The car was tested in secret conditions before the Swedish Grand Prix and certainly had the wanted effect. Two-time world champion at that time, Niki Lauda, described the Brabham as extremely bad to drive. The ground effect developed at this rate was exhausting the drivers way before the end of the Grand Prix. Still, the cars were not upgraded for the Swedish Grand Prix, where Lauda and his teammate, John Watson, deliberately put the cars second and third in order to hide the Brabham's huge advantages. The two drivers had qualified the car with full tanks to avoid taking pole position under orders from team boss Bernie Ecclestone.

Lauda won in Sweden by a significant margin with the help of the fan. Unfortunately, Brabham's competitors pressured Bernie Ecclestone to withdraw the car from F1. At the same time, Bernie and Murray both knew they would easily win the championship with such a car. In the end, they voluntarily withdrew the BT46B fan car after the Swedish race, going back to the base BT46.

March 711 - Well, most of the cars on this list are from the 1970s because, at that time, the F1 rules were not as strict as today, especially in the aerodynamic department. As a result, March created the 711 model, which is undoubtedly one of the oddest-looking cars in F1's history. Primarily because of its high front wing that looked like a tray carried by a waiter at a restaurant. Still, the March was pretty fast, with Swedish driver Ronnie Peterson achieving five podiums and finishing second in the drivers' championship behind Jackie Stewart.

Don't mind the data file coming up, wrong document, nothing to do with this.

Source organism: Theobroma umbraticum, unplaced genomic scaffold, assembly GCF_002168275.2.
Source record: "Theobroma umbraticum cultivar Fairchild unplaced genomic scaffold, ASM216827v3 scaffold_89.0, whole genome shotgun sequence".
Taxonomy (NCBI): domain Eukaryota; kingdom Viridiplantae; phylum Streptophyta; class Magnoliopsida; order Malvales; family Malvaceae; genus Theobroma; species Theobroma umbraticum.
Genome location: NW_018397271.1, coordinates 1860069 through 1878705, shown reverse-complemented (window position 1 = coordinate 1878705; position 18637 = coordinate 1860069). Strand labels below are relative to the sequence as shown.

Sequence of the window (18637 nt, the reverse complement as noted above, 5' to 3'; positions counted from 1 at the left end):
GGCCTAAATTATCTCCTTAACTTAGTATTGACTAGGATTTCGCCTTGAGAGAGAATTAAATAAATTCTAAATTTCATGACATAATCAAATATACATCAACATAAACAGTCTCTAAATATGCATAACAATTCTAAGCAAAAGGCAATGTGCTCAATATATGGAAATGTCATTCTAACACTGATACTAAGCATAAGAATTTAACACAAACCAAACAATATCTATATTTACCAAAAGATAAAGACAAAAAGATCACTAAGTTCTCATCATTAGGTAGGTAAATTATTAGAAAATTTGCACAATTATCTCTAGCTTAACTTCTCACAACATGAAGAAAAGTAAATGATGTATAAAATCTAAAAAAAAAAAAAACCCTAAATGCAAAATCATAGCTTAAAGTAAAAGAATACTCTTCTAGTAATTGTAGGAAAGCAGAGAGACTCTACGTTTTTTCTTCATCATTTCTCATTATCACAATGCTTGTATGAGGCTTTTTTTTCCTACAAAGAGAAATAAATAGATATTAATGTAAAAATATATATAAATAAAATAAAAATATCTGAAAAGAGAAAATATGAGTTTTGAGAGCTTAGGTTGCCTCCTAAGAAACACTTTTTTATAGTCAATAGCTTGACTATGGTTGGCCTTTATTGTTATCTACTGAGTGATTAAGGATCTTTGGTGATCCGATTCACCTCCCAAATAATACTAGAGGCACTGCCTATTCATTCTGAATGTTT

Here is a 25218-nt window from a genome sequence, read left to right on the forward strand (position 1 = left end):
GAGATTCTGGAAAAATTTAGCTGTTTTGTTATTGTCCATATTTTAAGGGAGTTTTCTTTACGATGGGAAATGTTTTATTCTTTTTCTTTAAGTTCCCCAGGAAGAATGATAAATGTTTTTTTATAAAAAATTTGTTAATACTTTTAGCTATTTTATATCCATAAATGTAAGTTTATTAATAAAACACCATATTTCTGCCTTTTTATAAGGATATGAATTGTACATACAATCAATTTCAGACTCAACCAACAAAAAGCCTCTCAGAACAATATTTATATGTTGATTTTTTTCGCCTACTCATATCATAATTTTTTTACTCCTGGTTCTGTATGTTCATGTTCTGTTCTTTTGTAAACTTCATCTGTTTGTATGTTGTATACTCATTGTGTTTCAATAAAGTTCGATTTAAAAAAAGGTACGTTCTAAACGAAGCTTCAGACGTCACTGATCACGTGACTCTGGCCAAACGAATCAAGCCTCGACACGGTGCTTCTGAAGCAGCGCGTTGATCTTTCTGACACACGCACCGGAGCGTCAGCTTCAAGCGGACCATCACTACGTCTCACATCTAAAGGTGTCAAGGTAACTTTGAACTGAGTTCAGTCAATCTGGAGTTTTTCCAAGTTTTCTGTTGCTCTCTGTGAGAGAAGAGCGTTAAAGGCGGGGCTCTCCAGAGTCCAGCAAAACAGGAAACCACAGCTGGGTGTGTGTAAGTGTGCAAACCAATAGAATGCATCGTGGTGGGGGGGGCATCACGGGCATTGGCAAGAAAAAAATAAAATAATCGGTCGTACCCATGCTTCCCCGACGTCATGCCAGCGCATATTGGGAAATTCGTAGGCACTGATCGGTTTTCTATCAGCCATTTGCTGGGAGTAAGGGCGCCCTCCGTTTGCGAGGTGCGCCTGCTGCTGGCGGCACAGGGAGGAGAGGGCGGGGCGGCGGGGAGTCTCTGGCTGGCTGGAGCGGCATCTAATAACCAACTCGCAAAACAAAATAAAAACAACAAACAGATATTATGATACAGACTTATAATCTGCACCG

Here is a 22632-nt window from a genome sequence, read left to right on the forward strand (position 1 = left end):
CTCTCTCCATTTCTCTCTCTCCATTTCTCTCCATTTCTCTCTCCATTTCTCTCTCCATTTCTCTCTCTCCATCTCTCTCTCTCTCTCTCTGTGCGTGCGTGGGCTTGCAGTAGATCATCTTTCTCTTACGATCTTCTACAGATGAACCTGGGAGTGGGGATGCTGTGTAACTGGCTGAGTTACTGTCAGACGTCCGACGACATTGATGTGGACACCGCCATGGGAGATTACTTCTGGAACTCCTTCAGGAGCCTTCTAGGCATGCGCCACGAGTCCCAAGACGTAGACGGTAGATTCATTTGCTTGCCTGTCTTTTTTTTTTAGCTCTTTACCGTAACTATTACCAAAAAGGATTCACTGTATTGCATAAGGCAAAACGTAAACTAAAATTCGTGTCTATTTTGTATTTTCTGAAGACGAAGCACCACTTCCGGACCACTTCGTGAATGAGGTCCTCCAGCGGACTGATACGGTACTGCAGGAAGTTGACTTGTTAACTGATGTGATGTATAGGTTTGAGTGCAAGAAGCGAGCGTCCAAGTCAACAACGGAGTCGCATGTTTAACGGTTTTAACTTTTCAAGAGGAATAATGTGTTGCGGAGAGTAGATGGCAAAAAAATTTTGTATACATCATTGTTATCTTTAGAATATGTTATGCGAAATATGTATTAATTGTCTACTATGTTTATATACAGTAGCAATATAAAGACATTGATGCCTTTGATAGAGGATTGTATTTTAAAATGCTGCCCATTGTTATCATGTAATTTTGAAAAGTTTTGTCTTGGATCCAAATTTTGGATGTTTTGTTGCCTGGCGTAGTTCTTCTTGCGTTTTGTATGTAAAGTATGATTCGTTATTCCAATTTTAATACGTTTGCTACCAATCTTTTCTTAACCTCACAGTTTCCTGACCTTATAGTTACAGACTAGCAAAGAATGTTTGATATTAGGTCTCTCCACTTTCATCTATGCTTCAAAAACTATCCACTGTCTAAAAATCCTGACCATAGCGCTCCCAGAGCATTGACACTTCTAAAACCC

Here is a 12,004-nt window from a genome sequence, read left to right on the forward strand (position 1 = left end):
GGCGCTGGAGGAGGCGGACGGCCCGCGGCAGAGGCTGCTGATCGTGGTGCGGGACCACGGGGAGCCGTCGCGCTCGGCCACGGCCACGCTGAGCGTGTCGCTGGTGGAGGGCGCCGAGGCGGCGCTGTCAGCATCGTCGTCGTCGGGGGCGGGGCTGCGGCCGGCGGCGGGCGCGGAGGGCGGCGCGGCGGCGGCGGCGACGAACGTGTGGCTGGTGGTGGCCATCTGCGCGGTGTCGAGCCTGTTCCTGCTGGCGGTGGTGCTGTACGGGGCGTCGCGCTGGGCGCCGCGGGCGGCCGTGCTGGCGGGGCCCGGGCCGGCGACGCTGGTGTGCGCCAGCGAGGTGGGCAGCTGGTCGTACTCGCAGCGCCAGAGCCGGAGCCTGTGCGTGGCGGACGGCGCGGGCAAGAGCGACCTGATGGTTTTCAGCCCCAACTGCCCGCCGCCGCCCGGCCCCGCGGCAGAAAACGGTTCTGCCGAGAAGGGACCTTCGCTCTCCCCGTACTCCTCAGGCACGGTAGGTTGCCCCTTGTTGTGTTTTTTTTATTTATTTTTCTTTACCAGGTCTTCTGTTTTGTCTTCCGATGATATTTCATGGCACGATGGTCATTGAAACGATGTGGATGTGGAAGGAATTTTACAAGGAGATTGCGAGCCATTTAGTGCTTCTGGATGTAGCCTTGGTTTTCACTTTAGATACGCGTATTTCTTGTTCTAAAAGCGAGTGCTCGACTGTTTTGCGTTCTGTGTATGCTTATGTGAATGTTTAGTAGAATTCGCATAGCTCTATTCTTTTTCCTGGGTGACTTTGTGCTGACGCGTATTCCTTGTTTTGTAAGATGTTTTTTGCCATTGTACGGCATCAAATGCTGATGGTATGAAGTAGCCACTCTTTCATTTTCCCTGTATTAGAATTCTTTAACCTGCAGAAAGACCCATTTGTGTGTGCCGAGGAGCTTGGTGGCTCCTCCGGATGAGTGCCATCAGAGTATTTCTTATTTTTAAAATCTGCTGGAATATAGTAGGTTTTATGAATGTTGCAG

Mercedes-Benz W196 Type Monza - The W196 Type Monza is unique in Formula 1 history because it was a closed-well racing car that took part in the 1954 and 1955 seasons. The W196 came victorious in nine out of the 12 races, with three being won by the Type Monza aluminum bodywork known as the streamliner. One of the main problems, especially pointed out by the late great Juan Manuel Fangio, was the impossibility of seeing the front wheels. While it's not the only streamliner to have raced in F1, it is the most successful one there has ever been and likely ever will be.

These are some of the most unusual cars that have ever raced in Formula 1. Let us know which one you think is the weirdest in the comments section below.